A Special Place for Blog Lovers with a Touch of Science!

Enjoy our special posts in the fields of Earth & Planetary Sciences (EPS Blog) and Social Sciences & Arts (SSA Blog)

A Special Place for Blog Lovers with a Touch of Science!

How can infants learn about sounds in their native language?

Credit: Getty images

Research shows that contexts in which sounds occur may shape ability to interpret acoustic differences

Infants can differentiate most sounds soon after birth, and over the following months, they become language-specific listeners. But researchers are still trying to understand how babies recognize "contrastive" sounds, a linguistics term that describes differences between speech sounds that can change meaning. For example, changing the "b" sound in "ball" to a "d" sound makes the word "doll."

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Listening to the reason of voice

Credit: Gettyimages; Portrait of a talking male common chimpanzee (Pan troglodytes)

The evolution of language

Speech and language skills are unique to modern humans. While this ability evolved over millions of years, it is not possible to trace language in the fossil record because it leaves no direct imprint. Instead, re-examining the ways our nearest living relatives communicate is helping to unravel this mysterious capability.

The mystery is deepened by the fact that our closest living relatives, the great apes, do not talk. Some scientists now believe that the evolution of our language capabilities are more discernible in living primates than previously assumed.

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The Secret Troves of Etymology

Credit: Gettyimages
The Evolution of Words and Meanings

Words have their own history, which is as revealing and profound for the meaning they bring as, for example, the discovery of electricity for the rapid advancement of modern technology. Each step that language has made through the years left its footprint. A word is a bouquet of various senses and a multitude of connections with other words that eventually produces not only a notion of something but a feeling, imagery. Have you ever thought how is it possible that a given word describes its object so good, how irreplaceable it sounds? Well, it is not only that we have made a convention out of it. It is also the gradual sculpturing of meaning over and over through the centuries. Even though we are not always aware of all these transformations, we have adopted them when we learned to use language. It is a network that is erected upon a huge underground structure of nuances, contexts, and connotations, which are present although implicitly. When we use a word we give rise to a tremendous chain of meanings, that makes us perceive things in one way or another. Today, we will follow the long and captivating adventure of the word cosmos, which has always sounded so beautiful to me, and it turned out it has something to do with beauty.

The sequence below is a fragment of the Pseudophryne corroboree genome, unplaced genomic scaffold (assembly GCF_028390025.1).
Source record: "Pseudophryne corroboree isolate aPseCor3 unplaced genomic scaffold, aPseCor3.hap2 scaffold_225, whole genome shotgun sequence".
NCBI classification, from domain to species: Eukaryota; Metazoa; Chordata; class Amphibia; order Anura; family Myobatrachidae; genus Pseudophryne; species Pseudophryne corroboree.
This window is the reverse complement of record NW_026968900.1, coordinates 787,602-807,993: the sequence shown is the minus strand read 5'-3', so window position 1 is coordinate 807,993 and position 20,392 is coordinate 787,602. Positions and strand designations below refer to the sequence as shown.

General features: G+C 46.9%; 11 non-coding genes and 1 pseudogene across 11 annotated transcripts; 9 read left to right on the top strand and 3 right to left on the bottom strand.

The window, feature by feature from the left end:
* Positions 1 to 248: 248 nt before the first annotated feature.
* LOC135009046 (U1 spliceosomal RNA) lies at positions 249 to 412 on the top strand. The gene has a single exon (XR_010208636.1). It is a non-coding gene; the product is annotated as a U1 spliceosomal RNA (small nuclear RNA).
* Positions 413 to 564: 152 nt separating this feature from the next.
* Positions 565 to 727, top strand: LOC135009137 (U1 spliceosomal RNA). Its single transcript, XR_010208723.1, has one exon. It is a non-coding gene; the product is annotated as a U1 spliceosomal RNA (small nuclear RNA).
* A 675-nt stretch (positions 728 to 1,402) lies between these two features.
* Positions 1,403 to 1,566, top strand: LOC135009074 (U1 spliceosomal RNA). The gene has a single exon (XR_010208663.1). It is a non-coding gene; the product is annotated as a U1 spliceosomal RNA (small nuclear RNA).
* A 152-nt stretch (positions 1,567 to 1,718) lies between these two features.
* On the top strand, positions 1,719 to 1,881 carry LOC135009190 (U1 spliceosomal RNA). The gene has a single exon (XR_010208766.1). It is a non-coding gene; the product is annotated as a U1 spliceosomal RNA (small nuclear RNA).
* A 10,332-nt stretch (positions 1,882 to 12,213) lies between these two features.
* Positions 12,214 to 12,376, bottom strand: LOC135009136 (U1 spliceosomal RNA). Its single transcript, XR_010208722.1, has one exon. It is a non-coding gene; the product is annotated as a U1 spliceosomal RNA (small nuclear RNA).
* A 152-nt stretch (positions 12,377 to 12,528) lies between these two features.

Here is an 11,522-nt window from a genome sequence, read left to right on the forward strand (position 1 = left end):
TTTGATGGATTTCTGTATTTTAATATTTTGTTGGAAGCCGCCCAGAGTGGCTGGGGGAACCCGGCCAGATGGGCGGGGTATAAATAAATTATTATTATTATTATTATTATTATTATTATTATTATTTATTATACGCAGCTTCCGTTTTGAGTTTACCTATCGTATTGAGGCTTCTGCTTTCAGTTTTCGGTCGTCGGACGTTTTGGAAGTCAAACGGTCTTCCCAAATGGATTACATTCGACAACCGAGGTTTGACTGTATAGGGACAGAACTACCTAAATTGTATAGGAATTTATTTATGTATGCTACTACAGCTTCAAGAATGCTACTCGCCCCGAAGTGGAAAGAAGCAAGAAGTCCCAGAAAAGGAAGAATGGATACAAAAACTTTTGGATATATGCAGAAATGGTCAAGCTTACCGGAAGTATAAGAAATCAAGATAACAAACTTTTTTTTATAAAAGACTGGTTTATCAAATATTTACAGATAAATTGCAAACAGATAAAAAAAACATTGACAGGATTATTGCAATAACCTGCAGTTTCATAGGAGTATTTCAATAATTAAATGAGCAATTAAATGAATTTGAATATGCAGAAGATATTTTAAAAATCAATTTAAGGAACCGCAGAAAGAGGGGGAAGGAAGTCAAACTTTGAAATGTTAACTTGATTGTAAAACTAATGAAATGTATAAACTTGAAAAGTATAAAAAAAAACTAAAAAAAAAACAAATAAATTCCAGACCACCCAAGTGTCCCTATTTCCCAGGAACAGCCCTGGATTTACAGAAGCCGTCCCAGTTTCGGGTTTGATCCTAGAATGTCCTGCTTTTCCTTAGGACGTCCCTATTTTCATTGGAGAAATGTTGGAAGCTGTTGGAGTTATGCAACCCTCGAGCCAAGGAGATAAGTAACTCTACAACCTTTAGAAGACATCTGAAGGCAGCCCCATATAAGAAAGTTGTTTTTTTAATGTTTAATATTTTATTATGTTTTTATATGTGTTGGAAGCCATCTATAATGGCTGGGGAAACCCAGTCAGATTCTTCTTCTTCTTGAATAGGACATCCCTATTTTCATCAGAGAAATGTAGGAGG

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The Phenomenon of Language explained

Credit: Pexels 

What is language?

Language is the most common, natural, and constitutional phenomenon among human beings and at the same time one of the greatest mysteries that we have developed. Everyone uses it. Even small children at the age of two are already able to produce language. It is so intrinsic to us that we cannot imagine our life, culture, or let's say, modern world without verbal language. However, language is not only about words and sentences, but rather about sharing ideas and meaning through different forms of signs, which could be visual, sonic, tactile, etc.

Here you can enjoy a lecture from Steven Pinker, renowned linguist and Harvard Psychology Professor:
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The secret troves of Etymology

Image credit: gettyimages.com

Wednesday – the day of Odin

For most of us, Wednesday is just yet another day in the middle of the working week. We seldom ask ourselves what are the meaning and the origins of words that we are used to. Especially, the names of the days, months, countries, planets, constellations, etc. They are laid so deep in our memories and consciousness that we take them for granted. However, each name has its semantic roots and historical background. And believe me, most of the time they are truly amazing and unpredictable. Today, we will follow a bit from the story of one really common name – Wednesday.

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SSA Recent Posts

02 December 2022
Social Sciences & Arts (SSA)
Credit: Portrait of Austrian psychologist Sigmund Freud (1856 - 1939) as he sits behind his desk in his study, Vienna, Austria, 1930s. The office is filled with figurines and statuettes of various origins. (Photo by Authenticated News/Getty Images) V...
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30 November 2022
Social Sciences & Arts (SSA)
Credit: American artist, musician and producer of Haitian and Puerto Rican origins Jean-Michel Basquiat, in front of one of his paintings, during an exhibition at the Yvon Lambert gallery. (Photo by julio donoso/Sygma via Getty Images) The art of Bas...
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27 November 2022
Social Sciences & Arts (SSA)
Credit: Portrait Franz Kafka, around 1905; Getty Images Thoughts to reflect on 1. "A non-writing writer is a monster courting insanity." 2. "All language is but a poor translation." 3. "By believing passionately in something that still does not exist...
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